“Unrecognised item in bagging area”: How far is too far for IT self-service?

By: Steve Hughes - 11/04/2012

Steve joined Colt in 2008 and has played a key role in developing Colt’s cloud and virtualisation services. He is a member of the IT Services portfolio marketing team where he is responsible for defining and introducing new services for the European market. Catch up with Steve’s latest views at http://www.twitter.com/coltandthecloud.

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Ever since the NIST definition of cloud computing was drafted and up to it reaching its 16th and final version, the first essential characteristic has always been On-demand self-service. (Where a user can provision computing capabilities, such as server time and network storage, automatically without requiring human interaction with each service provider).  Although self-service seems to be considered “a truth that is self-evident” – there is still the nagging question “is  too much self-service, self-defeating”.

I acknowledge that the parallel I am about to draw may be my own particular bête-noire, but it did make me think about the wider context of self-service . Recently within the UK, there has been a growth of self-service check-outs in supermarkets.  The customer scans their own items and places them into bags which are monitored for weight to ensure items are being scanned and subsequently paid for. The benefit to the customer? Reduced queues – as there are more self-service checkouts than manned tills. The benefit to the supermarket owner ? Only one  employee needed per six checkouts.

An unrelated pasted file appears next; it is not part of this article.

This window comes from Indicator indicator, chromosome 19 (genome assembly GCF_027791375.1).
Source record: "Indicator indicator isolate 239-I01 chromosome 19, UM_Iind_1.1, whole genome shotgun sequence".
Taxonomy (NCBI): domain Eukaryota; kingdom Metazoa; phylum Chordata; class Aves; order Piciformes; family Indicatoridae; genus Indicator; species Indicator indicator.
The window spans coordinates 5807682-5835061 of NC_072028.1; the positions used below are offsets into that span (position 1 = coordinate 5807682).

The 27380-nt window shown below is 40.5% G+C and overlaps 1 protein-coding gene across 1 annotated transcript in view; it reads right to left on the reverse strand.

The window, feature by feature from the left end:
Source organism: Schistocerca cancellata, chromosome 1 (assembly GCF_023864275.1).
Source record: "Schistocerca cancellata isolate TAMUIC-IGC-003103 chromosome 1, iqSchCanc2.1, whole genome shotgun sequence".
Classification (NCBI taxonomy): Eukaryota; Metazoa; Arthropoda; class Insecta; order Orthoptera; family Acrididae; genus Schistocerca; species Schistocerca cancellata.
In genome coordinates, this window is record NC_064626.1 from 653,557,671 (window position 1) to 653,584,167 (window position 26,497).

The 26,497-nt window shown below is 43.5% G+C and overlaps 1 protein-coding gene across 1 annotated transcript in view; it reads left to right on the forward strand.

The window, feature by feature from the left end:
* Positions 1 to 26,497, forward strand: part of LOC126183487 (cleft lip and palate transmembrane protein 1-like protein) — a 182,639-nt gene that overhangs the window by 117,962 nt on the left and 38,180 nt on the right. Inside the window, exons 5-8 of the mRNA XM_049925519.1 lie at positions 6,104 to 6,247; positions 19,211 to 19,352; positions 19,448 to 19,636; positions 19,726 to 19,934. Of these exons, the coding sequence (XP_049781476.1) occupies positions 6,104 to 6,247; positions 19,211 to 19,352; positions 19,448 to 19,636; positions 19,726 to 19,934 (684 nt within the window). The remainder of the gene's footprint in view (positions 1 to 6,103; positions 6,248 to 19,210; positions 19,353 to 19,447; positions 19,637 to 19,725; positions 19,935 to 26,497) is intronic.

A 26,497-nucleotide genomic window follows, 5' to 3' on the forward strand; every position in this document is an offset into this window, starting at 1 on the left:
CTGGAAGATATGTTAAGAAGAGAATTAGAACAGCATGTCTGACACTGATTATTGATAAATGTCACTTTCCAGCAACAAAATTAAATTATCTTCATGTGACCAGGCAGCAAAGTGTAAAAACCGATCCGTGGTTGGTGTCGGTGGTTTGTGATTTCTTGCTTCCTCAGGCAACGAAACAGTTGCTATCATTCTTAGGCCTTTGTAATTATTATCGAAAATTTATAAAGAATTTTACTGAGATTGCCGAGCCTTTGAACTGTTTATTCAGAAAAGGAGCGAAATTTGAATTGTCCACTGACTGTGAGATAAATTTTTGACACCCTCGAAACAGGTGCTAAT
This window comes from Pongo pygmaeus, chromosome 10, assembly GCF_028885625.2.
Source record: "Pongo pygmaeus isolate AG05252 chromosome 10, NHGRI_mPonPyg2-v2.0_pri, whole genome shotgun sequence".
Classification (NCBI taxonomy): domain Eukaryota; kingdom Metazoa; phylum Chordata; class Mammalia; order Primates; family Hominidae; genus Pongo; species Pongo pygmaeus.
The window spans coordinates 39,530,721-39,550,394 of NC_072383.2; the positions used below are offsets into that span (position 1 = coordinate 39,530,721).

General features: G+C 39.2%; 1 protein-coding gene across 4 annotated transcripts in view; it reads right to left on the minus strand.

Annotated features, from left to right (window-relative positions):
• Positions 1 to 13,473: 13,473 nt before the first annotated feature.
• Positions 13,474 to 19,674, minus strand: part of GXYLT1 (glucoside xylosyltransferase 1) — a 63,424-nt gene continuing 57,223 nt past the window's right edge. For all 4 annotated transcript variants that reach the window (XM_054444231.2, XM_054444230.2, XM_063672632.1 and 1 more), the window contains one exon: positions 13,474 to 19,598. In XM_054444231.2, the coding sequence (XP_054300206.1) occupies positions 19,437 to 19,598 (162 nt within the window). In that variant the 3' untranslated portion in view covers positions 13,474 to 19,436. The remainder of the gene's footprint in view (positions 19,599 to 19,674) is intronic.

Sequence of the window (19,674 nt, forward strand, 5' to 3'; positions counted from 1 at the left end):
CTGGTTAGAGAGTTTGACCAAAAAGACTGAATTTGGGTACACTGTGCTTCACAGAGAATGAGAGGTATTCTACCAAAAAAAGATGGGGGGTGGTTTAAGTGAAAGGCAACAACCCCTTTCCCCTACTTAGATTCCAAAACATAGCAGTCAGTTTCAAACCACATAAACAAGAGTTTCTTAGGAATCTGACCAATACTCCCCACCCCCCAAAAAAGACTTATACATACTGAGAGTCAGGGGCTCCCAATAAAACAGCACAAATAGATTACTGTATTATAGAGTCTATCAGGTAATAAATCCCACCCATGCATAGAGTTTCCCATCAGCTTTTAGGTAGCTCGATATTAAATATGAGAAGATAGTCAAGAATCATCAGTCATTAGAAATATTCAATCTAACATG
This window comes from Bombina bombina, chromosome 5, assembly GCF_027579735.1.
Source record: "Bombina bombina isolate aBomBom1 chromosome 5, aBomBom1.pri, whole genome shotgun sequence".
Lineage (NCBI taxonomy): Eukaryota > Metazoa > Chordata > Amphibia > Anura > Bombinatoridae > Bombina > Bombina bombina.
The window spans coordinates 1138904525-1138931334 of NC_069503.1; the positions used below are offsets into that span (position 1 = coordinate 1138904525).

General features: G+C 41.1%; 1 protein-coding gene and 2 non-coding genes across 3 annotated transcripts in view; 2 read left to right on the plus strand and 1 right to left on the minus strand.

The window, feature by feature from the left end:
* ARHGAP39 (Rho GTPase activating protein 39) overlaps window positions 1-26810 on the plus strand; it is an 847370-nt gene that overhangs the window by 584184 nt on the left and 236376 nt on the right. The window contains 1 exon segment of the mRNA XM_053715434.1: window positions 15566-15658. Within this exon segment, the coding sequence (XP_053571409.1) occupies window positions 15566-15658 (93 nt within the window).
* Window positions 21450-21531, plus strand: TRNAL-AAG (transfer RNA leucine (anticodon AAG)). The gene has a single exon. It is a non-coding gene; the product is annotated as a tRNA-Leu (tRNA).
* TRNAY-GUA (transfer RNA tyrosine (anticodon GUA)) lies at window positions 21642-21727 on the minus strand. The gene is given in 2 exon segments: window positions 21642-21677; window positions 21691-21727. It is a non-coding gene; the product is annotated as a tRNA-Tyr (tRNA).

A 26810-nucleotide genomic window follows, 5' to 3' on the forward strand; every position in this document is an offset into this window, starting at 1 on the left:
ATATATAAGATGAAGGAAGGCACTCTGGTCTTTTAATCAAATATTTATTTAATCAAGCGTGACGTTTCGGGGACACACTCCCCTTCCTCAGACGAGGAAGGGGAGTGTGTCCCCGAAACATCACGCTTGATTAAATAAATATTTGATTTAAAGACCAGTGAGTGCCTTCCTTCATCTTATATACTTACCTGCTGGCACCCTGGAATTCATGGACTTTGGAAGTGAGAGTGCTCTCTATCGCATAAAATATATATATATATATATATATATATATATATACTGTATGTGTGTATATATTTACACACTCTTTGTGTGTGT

Now this should work fine – and sometimes it does – except for the exceptions.  Sometimes the scales don’t recognise bags placed on them; sometimes your items are too light to register; sometimes items need verification – such as alcohol or medicines. All of this is accompanied by a disembodied voice asking you to “swipe your loyalty card”; “wait for assistance”; or the chilling “unrecognised item in bagging area”.  For the customer, this does not represent a great customer experience.

But what has this to do with IT? The same point applies – how much of the self-service is actually beneficial, speeds up delivery and reduces “friction”?  And when does self-service actually just end up being a burden that the customer never asked for?

We have been working with our customers to understand the balance to be struck between self-service and managed service, since we first introduced our cloud services. And what we have learned , based on a strong steer from our customers,  is that while the consumption of IT services has to be more dynamic and flexible , service providers  must also be able to offer and support the full range of models from in-house managed, through to self-managed and service provider-managed in a seamless and controlled manner. Pushing too much responsibility back towards the end-user is not the solution. “Unexpected workload in data centre” is not a scenario we will be rushing to in a hurry.


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